I almost agree with Gavin R Tait, but he cannot blame any one Government (Letters, December 24).
I seem to recall NHS Greater Glasgow and Clyde (NHSGGC) a few years ago paid £6 million to fast-track patients through a private hospital to meet waiting time targets. In fact NHSGGC liked the hospital so much that in 2002 it bought it – admittedly a bargain at a fraction of its cost – and called it the Golden Jubilee. All this under an earlier Scottish Executive of a different (and fetching two-tone) stripe.
Targets are a valid way of driving many commercial enterprises, but they are generally only used when workers' loyalty to their employer or to their calling is no longer sufficient motivation. It has apparently not been possible for the NHS to consult properly with clinicians and others whose efforts are supposedly to be guided by these apparently god-given principles. The result is declining morale in a health care system where staff attitudes to work and patients is vital.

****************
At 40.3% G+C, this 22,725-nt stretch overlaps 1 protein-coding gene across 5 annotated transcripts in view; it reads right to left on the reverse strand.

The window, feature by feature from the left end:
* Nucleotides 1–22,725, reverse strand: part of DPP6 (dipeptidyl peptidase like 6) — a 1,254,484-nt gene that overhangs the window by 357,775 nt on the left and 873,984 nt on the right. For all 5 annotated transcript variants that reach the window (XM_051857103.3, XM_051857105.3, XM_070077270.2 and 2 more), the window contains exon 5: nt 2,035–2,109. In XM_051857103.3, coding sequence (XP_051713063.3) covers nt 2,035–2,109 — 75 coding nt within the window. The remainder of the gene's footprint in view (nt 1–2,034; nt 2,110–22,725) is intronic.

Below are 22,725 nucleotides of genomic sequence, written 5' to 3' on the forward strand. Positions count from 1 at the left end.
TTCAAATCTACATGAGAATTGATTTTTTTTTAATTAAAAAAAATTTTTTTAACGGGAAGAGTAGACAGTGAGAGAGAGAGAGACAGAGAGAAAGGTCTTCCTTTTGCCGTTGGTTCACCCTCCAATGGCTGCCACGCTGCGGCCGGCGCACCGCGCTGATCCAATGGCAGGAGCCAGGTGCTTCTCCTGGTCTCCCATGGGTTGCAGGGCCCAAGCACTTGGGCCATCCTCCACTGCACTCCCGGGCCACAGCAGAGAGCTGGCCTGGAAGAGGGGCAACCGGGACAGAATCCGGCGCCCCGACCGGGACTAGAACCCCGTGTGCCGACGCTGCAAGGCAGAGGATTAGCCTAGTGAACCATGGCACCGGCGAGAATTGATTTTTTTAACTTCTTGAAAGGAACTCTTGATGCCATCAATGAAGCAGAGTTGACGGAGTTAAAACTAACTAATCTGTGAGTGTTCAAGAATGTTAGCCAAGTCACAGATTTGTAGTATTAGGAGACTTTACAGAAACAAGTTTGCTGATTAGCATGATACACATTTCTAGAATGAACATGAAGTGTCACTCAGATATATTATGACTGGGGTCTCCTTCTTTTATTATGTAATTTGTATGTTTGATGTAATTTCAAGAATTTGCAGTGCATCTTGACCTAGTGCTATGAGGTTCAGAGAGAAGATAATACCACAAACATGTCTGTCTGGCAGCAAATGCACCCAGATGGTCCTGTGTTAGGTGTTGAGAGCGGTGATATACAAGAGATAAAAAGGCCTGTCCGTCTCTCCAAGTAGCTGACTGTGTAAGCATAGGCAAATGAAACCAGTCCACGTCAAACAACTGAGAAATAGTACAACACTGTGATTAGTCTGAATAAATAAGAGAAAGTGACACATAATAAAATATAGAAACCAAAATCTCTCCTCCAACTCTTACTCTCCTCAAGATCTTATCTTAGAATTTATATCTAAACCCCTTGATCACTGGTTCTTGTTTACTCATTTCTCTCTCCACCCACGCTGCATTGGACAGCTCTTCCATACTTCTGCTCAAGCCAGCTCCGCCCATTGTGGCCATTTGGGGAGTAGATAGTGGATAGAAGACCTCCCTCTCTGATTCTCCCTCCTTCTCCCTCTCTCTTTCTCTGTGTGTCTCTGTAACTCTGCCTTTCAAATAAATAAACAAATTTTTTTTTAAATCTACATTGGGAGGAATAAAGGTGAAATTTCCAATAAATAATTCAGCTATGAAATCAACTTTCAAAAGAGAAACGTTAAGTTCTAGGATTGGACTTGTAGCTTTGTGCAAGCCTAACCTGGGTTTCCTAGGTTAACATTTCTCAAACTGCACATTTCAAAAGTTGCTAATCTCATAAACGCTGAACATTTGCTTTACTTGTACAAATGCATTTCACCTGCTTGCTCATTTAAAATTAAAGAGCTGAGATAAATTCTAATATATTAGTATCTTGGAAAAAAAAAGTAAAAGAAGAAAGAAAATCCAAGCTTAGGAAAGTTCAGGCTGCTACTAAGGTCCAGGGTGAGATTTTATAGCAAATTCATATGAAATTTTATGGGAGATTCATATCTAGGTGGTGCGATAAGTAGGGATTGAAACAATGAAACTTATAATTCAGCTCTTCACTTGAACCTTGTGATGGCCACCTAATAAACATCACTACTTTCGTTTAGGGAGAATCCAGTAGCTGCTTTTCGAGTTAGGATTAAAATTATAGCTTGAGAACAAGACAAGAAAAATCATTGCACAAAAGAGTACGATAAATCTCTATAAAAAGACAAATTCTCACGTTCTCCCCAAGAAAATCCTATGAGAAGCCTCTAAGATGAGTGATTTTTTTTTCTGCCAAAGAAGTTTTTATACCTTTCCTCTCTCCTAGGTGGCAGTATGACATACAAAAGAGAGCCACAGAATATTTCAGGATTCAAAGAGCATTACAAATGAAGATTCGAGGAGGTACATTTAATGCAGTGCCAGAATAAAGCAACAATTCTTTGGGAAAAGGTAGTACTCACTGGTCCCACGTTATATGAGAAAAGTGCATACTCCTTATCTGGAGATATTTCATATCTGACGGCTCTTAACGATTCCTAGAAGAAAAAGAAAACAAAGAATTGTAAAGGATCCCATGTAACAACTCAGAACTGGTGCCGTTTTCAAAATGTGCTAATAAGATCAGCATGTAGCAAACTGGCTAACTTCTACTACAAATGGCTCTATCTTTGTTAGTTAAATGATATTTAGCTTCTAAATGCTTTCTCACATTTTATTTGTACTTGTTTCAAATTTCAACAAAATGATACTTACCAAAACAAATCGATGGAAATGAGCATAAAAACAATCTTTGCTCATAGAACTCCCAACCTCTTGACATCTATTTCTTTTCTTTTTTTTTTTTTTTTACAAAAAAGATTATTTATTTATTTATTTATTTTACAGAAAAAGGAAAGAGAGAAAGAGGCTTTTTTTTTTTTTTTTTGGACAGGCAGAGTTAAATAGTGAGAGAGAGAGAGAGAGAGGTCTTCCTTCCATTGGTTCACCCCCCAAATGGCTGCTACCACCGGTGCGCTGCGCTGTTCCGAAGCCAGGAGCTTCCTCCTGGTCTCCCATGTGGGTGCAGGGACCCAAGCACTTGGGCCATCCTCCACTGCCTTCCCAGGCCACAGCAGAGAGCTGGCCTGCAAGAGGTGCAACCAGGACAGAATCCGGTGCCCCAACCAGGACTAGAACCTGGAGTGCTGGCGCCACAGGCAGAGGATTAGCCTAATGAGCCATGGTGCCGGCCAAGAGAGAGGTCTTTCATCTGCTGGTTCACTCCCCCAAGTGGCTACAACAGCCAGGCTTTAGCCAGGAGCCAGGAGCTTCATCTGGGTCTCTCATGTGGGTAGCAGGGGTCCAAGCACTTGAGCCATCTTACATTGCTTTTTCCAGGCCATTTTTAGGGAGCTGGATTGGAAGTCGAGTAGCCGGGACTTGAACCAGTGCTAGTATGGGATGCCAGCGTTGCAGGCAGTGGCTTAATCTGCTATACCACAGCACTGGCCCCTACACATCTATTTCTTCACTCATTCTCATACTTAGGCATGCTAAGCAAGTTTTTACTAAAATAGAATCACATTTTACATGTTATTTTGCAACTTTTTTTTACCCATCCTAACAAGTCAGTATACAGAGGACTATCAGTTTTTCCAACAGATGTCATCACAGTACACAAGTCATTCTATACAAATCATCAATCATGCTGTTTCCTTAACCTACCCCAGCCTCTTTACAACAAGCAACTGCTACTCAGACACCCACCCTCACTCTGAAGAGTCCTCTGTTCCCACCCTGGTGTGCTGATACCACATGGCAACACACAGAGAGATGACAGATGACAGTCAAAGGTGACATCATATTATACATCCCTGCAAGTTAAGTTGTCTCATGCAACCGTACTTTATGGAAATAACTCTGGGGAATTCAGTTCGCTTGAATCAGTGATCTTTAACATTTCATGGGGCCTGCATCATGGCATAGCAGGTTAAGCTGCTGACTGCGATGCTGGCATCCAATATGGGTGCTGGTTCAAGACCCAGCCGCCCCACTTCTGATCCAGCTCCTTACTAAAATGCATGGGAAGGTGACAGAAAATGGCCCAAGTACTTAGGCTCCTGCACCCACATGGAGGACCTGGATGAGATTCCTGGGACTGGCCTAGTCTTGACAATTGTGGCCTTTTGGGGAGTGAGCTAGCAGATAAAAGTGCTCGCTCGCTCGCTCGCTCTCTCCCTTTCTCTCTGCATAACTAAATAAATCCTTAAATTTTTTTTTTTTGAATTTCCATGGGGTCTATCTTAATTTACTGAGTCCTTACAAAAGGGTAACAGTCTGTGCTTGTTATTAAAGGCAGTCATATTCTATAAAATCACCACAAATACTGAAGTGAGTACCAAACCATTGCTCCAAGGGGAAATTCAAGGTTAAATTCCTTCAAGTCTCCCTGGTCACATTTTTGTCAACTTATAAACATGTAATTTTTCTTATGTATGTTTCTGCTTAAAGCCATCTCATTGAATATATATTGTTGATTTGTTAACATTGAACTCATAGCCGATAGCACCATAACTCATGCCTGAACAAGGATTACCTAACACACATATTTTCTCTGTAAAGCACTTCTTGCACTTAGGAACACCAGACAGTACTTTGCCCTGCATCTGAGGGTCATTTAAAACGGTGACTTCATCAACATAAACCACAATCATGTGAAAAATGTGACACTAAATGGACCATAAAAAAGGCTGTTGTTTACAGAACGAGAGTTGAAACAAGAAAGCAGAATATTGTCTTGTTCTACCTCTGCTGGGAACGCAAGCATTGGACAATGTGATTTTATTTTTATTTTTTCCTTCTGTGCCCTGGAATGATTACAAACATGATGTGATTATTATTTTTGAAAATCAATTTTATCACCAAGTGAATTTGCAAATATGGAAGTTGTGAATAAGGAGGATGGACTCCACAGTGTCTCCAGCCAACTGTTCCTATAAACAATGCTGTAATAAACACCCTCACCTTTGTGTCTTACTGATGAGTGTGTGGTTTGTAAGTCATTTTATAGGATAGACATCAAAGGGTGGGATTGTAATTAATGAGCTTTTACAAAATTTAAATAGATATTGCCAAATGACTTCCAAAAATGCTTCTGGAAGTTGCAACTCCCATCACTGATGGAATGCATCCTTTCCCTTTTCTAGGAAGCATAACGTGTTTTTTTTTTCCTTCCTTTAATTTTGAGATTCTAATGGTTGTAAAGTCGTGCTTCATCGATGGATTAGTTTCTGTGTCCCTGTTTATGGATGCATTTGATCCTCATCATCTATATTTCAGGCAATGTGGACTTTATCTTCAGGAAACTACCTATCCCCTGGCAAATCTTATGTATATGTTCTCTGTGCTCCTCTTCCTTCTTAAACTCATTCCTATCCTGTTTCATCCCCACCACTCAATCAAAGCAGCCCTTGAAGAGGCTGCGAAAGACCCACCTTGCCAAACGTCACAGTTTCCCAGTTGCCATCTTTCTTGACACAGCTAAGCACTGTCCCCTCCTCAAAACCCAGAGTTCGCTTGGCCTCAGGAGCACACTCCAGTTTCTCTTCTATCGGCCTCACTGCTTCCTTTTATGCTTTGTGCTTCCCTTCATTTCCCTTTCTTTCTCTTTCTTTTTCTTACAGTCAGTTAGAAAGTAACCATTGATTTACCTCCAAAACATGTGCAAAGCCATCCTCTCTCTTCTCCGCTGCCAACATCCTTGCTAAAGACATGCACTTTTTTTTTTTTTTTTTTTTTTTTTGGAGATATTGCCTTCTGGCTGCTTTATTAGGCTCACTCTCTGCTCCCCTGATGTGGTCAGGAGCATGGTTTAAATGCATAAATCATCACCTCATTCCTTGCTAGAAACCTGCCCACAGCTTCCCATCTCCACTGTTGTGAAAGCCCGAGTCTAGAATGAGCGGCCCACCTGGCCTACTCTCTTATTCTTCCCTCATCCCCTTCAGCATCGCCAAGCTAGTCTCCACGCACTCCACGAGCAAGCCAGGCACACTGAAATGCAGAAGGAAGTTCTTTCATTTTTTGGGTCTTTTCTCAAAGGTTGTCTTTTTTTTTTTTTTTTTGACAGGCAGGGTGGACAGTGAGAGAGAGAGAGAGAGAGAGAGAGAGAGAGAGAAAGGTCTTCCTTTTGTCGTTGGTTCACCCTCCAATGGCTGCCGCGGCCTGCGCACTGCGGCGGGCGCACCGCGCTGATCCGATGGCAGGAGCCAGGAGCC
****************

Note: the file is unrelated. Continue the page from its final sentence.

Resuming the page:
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The NHS, for reasons as Mr Tait says often of political interference, has lost much of the loyalty of 60 years ago. Advances in medicine and surgery have been complemented by progress in clinical skill sets of world standard, yet the NHS has been starved of the management ingenuity and independence to allow proper use of SMART targets, without which those clinical skills may not be effectively exploited.
A clinical services review is now in hand, which may open the way to greater collaboration within the NHS and with the patient, and perhaps one element can be introduced to bridge gaps: increase the patient's involvement with his/her care by all means, but the system will always be complicated to an outsider and each patient should have one single named member of NHS staff who has responsibility for their case: a guide through what is often a bewildering maze of forms and uniforms, places and faces.
A name with a face. And a telephone number.
3 Scone Place,